Mr Hawkins – I would not even go so far as to say science enabled anyone – science is science, and it is neither a good thing or a bad thing. Making science the bad guy is what leads people to believe immunizations are a conspiracy. It’s the application of science that can be troublesome. The shift in manufacturing practices was driven by the customer, not the designers. They merely follow supply and demand. In the grand scheme of things, the question I ask is, what is worse – the overall improvement in quality of life with cheaper, more accessible furniture, or the wounding of craftsmanship and the push further towards materialism?

    • Scott Taylor says:

      Exactly. As much as we woodworker hate much of the mass produced stuff out there the fact of the matter is that most working class folks had little furniture and virtually zero variety until only a couple of generations ago. Handmade is wonderful but few can afford it. Remember Sam Maloof was get $55K for a rocker before he passed…

    • Snowhillman: I believe you misunderstand me and that our views are in unity. Science is science, not good or bad. When I use the word “enable” I mean the Merriam-Webster’s definition. “a : to provide with the means or opportunity, b : to make possible, practical, or easy c : to cause to operate” I don’t mean enable as “enabling a junky.”

  4. paul6000000 says:

    Funny seeing these illustrations now. This afternoon I stopped at a large Toronto antique shop that had the stripped fuselage of an early wood and cloth airplane. The skeleton was made of the flimsiest strips of wood – held together with glue blocks and triangles of thin plywood.

  5. Andy in Germany says:

    Funnily enough we always used to plane off the corners of our glue blocks when we used them, but that was ainly because with the sloppy methods of wood preparation you never knew if there was some muck on the inside of the corners.

    The trouble with ‘choices’ is that there comes a tipping point where it is nigh-on impossible to do things differently. For example, here in Germany we can get rubbish furniture in every town, but it is very hard to get hold of real, decent quality wood to make your own solid furniture.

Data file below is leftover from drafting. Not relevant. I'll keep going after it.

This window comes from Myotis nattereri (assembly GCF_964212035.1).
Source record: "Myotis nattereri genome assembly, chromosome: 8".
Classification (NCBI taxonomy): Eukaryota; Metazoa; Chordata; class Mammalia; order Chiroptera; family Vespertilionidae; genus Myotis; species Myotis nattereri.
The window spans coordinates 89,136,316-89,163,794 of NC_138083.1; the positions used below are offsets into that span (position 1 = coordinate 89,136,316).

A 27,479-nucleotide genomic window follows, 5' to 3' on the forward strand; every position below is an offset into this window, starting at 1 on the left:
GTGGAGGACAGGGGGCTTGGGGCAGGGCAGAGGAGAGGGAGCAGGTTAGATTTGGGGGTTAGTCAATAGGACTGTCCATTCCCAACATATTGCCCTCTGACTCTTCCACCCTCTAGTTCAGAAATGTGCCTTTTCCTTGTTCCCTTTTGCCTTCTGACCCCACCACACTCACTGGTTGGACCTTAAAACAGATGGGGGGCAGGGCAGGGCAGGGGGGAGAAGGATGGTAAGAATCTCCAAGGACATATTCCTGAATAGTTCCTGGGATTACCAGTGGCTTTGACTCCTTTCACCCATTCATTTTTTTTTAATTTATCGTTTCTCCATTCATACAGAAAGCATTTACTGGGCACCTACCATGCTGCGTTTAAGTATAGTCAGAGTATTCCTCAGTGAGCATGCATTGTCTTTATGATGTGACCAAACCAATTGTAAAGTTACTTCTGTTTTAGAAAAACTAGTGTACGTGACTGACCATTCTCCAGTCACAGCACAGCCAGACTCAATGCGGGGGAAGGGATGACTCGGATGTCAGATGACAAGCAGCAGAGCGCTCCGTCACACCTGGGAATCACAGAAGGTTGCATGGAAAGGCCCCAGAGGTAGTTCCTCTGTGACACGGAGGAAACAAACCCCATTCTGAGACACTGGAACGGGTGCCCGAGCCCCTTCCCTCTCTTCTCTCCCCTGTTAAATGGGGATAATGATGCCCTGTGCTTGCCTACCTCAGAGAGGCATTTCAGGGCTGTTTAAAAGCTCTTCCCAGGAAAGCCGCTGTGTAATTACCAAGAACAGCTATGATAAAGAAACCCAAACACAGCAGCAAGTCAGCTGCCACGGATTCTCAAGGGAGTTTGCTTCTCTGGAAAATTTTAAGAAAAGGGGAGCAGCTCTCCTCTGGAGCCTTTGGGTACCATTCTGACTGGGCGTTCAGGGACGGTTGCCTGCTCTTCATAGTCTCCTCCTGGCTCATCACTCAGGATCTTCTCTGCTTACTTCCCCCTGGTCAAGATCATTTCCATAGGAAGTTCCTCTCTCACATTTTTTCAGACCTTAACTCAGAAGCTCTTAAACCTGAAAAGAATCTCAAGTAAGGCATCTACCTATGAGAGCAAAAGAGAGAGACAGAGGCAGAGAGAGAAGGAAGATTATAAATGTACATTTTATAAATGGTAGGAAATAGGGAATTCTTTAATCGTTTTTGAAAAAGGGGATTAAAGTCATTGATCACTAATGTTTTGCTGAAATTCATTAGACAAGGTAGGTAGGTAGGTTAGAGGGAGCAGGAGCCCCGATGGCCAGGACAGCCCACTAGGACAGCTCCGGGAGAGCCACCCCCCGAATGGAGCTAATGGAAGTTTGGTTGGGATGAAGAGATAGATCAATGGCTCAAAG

6. I have five of Mr.Hayward’s books. They are my constant source of information and inspiration and I look forward to the more comprehensive book. He was a true master who was fully trained in cabinetmaking and gained a lot of experience in a commercial cabinet business. I am really delighted that his work will now become much more widely available in this time and through into the future.

  7. It would be great to have something in the side-bar to let us order straight from here. I’m in Australia and trying to get a copy of the “Woodworker” book. Not easy to find.

  8. Cancel previous comment. Looking for your wordpress ‘follow’ button, I found details of how to order. Funny.

  9. bruceeaton10 says:

    Just flipping through my 1952 edition of John Hooper’s Cabinet Work Furniture and Fittings. Apparently it is revised quite a bit from earlier editions because of the changes in the craft that you mention. From the preface: “Cabinetmaking is, at the time of writing, slowly emerging from ten years of restriction and controls in the war and post-war periods, and is now nearing the beginning of another epoch.”